July 05, 2011
We are a country enjoying low unemployment and decent wage growth, which is a recipe for healthy debt servicing, but our indebtedness is at historically high levels*.
This financial year Australia's largest independently-owned mortgage broker, Mortgage Choice, encourages property owners to reduce their borrowings and avoid unnecessary expenses.
Company spokesperson Kristy Sheppard said, "Given our fascination with property, Australians typically have high personal debt. However, as opposed to where we were trending before the GFC, today's household savings have reached 10.7% of disposable income - the most in 24 years."
"The problem for many mortgage holders is knowing how to best put these savings to good use. For example, did you know if you put a lump sum of $2,000 into a 7% 30-year $300,000 home loan at five years in you save almost $10,000 in interest and five months off your term?
"The start of a new financial year is a perfect time to reassess your mortgage repayment strategy and the suitability of your loan against new loans available today. Avoid personal debts resulting in your own financial crisis by revisiting your budget and implementing debt reduction strategies.
"There are many advantages to repaying your mortgage quickly. Not only will you own your home sooner, you can avoid hefty interest payments and may be able to access built up equity to use as a security to upgrade your home or purchase an investment property."
Tips to help reduce your mortgage debt:
- Repay your mortgage more often. For example, making fortnightly repayments equal to half your minimum monthly repayment means you pay one extra monthly repayment each year.
- Contribute lump sums when possible. This reduces interest owed and the loan term. If you put your tax return, say, $1,000 into a $300,000 loan (at 7% over 30 years) at year one in, it reduces the term by one month and the interest owed by just over $2,360. Think about doing so annually.
- Build a financial buffer. Home loans with offset accounts enable you to link a savings account to your loan and 'offset' (use) that amount to reduce the interest owed. If you kept $5,000 in an offset account, then on the above mentioned loan the term would be reduced by almost two years and you would save over $33,000. Note there could be an ongoing account keeping fee.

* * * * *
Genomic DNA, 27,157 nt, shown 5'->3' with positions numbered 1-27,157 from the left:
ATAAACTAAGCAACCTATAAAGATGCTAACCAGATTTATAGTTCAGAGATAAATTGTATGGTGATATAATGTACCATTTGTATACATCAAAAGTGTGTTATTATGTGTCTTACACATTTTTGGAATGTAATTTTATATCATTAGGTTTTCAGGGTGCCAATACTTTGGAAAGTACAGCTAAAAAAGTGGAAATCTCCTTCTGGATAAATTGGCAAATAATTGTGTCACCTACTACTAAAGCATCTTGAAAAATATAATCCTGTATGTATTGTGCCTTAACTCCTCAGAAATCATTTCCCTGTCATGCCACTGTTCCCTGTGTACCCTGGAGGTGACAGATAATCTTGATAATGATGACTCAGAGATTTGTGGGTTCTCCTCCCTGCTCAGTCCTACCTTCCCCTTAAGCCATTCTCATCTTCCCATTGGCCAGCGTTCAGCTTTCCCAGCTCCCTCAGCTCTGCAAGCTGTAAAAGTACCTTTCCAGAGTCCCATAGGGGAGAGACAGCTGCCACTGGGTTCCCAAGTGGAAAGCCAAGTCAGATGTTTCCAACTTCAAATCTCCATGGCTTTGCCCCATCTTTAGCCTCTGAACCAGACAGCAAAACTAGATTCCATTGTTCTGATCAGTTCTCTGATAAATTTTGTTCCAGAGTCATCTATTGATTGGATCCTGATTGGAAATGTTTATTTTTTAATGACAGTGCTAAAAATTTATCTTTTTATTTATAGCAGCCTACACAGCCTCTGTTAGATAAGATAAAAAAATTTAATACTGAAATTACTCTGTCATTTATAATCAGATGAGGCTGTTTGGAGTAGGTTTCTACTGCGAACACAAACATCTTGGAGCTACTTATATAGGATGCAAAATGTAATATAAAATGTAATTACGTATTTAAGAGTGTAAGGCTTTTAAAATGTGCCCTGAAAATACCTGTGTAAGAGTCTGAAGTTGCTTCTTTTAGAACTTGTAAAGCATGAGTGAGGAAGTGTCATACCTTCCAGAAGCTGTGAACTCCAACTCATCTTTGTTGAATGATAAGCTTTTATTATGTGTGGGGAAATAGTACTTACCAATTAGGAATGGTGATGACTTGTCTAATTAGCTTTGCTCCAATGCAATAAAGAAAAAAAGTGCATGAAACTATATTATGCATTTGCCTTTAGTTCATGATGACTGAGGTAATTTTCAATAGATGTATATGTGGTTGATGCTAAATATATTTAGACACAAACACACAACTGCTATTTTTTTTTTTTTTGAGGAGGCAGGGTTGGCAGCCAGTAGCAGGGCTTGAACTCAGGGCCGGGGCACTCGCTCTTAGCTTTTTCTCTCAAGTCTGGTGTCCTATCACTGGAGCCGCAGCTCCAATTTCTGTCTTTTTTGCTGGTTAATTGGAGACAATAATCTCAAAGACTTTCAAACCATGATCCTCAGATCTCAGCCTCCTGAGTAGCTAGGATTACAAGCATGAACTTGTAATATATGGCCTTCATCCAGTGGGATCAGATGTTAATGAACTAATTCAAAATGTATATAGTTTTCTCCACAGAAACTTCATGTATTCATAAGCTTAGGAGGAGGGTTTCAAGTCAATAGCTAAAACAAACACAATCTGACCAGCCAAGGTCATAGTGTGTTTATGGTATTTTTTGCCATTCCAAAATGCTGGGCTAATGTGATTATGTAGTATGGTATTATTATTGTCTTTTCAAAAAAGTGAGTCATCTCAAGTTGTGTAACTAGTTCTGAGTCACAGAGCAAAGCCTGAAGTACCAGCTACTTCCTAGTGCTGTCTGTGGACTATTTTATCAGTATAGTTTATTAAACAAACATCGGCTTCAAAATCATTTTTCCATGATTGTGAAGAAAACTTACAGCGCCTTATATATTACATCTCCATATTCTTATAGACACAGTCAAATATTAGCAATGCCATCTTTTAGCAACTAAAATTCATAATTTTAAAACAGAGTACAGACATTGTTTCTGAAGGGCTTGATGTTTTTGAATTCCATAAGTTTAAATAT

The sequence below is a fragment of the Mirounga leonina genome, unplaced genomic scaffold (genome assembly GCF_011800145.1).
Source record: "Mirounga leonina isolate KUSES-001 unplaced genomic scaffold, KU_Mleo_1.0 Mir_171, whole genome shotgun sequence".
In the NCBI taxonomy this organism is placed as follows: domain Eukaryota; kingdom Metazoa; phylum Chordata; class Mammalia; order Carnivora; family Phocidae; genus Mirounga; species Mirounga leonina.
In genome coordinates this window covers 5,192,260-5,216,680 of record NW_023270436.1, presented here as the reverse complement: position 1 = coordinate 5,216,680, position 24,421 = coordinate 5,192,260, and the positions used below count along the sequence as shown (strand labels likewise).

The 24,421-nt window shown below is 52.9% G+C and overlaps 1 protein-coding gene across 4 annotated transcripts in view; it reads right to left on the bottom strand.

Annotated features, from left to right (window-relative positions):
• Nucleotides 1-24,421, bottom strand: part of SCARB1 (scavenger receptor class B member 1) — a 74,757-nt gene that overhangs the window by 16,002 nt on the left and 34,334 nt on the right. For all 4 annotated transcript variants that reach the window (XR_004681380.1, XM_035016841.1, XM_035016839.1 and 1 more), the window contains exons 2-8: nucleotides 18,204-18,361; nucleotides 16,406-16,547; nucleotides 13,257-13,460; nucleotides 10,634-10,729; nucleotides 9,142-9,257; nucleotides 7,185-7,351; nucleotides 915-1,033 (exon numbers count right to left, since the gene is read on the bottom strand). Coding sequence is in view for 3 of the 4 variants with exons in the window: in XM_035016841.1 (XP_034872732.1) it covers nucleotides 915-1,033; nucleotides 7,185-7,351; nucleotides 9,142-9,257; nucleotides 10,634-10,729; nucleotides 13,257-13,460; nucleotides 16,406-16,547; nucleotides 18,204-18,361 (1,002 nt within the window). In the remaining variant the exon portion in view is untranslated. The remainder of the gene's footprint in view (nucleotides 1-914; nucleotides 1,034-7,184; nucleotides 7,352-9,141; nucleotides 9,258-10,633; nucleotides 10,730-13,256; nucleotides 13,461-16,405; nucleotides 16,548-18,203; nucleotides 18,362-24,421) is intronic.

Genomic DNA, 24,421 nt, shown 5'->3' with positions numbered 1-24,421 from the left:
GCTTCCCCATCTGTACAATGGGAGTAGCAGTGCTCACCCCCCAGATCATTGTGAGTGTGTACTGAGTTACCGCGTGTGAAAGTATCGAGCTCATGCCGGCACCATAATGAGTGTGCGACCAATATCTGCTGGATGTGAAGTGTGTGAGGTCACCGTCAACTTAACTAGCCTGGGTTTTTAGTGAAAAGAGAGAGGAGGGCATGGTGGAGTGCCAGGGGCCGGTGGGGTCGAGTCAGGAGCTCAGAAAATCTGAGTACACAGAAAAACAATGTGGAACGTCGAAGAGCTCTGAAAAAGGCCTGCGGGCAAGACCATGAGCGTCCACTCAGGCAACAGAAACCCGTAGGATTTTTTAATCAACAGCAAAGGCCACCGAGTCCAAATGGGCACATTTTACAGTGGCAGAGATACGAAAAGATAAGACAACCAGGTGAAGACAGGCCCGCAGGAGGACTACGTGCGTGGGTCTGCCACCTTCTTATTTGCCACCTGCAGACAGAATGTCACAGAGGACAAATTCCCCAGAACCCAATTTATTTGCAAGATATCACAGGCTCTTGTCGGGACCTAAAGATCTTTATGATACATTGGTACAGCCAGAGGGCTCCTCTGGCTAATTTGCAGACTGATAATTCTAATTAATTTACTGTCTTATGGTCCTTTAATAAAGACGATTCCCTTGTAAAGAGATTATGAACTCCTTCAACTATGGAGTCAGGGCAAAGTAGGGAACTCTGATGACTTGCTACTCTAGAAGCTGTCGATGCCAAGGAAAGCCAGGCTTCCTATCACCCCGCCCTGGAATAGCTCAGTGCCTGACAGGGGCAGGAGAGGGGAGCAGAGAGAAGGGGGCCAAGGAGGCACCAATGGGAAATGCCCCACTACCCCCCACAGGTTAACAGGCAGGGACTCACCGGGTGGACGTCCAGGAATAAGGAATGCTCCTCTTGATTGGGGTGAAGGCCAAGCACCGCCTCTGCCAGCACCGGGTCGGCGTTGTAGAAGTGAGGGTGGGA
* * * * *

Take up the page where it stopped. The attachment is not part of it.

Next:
Tips to avoid accumulating any debt:
- Resist temptation. Always set a budget and take a shopping list, whether you are shopping for groceries, furniture, travel, property, etc. Avoiding overpriced or impromptu purchases will keep your budget in line and help with credit card debt as often unplanned purchases end up there.
- Don't be late on repayments. Dodge accruing interest by scheduling automatic home loan and other debt repayments. Funds transfer on the date selected by you (ie. your pay day or the day after). The only thing left to action is increasing your repayment if the interest rate increases.
- Create emergency savings. Repay your loan as though its rate is at least 2% higher, putting this straight into your loan or its offset account. This buffer will help with emergencies, rate rises or unexpected bills, so these costs won't end up on your credit card or gather late payment costs. If your loan doesn't allow extra repayments, put the extra funds into a high interest savings account.
For home loan tips, trends, facts, data and other information, visit Facebook.com/MortgageChoice or Twitter.com/MortgageChoice. Or, call 13 MORTGAGE.
*RBA Financial Stability Review, March 2011 - http://www.rba.gov.au/publications/fsr/2011/mar/html/contents.html
For further information or to arrange an interview, please contact:
(02) 8907 0472 / 0407 416 124